I heat with wood. Most of us up here do. Wood is still cheaper than any other fuel, and it’s available. Some of us cut our own wood, but to do that you have to have a woodlot, a truck, a saw in good condition, and time. My husband and I cut our own wood one winter, but in retrospect it seems like that’s all we did.

“So like, what do you guys do out there?” We get this question a lot, often loaded with presumptions of who we are and what we like to do. Which is fair. Let me be clear, my wife and I, a young married couple in our mid-20s, are outliers.

Winners of this year’s Empire Asparagus Festival poetry contest.

About a block up the road from the old Cannery down on the shore in Glen Haven, Henry “Hank” Bailey gets out of a white Lexus in front of an abandoned, turn-of-the-century building that looks like it used to be a store. The whole village is deserted and sad. Glen Haven today is a bleak little shore-side ghost town in the bright sunlight. It’s the off-season, middle of May, the leaves on the trees are in delicate shades, fuzzy-looking and babyish in their newness.

I am an aficionado of naturalists and field biologists. In a world preoccupied by all manner of human mischief and melodrama, the natural scientist’s wholehearted attention to the lifeways of other organisms, their primal human immersion in wild lives under open skies is a rare and wonderful thing. Their devotion yields knowledge of place, and realer than that it does not get.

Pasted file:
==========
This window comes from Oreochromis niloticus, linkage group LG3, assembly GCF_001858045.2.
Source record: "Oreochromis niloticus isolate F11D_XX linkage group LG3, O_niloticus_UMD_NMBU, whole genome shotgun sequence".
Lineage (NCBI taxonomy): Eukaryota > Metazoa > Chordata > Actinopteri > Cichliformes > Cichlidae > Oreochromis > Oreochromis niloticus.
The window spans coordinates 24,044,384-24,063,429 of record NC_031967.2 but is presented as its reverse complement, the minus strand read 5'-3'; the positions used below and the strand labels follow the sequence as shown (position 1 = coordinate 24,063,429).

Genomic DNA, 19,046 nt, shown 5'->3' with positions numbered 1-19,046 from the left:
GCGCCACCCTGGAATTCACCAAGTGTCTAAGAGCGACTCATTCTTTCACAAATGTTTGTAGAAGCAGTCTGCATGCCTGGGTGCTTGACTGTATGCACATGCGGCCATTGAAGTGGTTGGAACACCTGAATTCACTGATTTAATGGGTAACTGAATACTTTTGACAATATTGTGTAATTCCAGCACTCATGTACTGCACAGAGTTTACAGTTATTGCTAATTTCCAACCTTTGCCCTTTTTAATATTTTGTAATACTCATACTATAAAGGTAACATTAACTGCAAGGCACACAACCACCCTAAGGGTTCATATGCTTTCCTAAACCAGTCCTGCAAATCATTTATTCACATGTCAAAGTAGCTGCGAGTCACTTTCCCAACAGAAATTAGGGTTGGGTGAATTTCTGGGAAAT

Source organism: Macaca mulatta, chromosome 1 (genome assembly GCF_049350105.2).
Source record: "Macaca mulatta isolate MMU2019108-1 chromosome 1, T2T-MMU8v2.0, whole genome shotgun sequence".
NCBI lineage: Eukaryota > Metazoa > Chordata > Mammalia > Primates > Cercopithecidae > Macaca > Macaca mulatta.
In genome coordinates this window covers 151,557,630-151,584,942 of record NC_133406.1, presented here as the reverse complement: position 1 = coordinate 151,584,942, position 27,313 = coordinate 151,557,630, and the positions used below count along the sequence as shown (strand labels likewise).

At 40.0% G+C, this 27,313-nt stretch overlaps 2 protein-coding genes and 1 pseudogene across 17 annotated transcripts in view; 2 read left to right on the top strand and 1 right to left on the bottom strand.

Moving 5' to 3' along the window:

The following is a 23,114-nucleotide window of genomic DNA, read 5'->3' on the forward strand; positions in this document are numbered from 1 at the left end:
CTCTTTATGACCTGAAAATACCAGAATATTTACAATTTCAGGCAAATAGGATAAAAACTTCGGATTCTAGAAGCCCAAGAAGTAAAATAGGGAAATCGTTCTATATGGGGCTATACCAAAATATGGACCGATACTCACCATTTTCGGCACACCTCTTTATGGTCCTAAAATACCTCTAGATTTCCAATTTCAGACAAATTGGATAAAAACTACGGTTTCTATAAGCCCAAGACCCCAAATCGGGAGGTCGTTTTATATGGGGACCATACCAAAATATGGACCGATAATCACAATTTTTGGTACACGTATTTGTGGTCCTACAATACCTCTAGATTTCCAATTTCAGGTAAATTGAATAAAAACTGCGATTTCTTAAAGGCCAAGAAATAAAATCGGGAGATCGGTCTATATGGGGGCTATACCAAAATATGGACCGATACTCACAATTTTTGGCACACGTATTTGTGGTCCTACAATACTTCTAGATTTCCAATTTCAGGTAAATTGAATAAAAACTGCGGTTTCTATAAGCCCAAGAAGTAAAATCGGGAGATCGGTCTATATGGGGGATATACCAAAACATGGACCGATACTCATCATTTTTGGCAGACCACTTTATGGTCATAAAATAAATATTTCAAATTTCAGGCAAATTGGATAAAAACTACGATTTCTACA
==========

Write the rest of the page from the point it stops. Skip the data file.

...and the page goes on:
The Glen Arbor Art Association’s (GAAA) “Talk About Art” series continues with host Norm Wheeler in conversation with Traverse City poet Fleda Brown on Sunday, May 7, at 2 p.m. at The Leelanau School in Glen Arbor. There is no charge.

The Glen Lake Library will once again host their “Ode to Asparagus” as part of the upcoming Empire Asparagus Festival, on Saturday, May 20. Participants should submit their asparagus-themed poems by Thursday, May 18, along with their name and contact information.

What it was like for this diehard baseball fan to watch the seventh and deciding game of the 2016 World Series last Nov. 2, between my beloved Chicago Cubs and the Cleveland Indians, and the literary armageddon that followed.

Scared, scared, scared. Three of them hold hands. Of the three holding hands, one is Thai international, one is Native American in transition (from female to male), one is white, also in transition. Among the others, one is bi, one is gay, one is trying to figure it out. They are bright — a few are brilliant. They are all generally kind, generally hard-working, opinionated, funny, eager, quirky, often silly, tousled, sometimes-in-need-of-a-shower secondary students. Some have pink hair, or maybe blue this week. Some have tattoos and piercings. Some have creatively decorated their uniforms in such a way that there is no general sense of uniformity. They all understand that this election affects their future.

Nature abhors a vacuum. The same can be said for creative writers without an outlet for publishing their work. And that, dear reader, is one way of explaining how The Dunes Review, a local literary journal, came to be.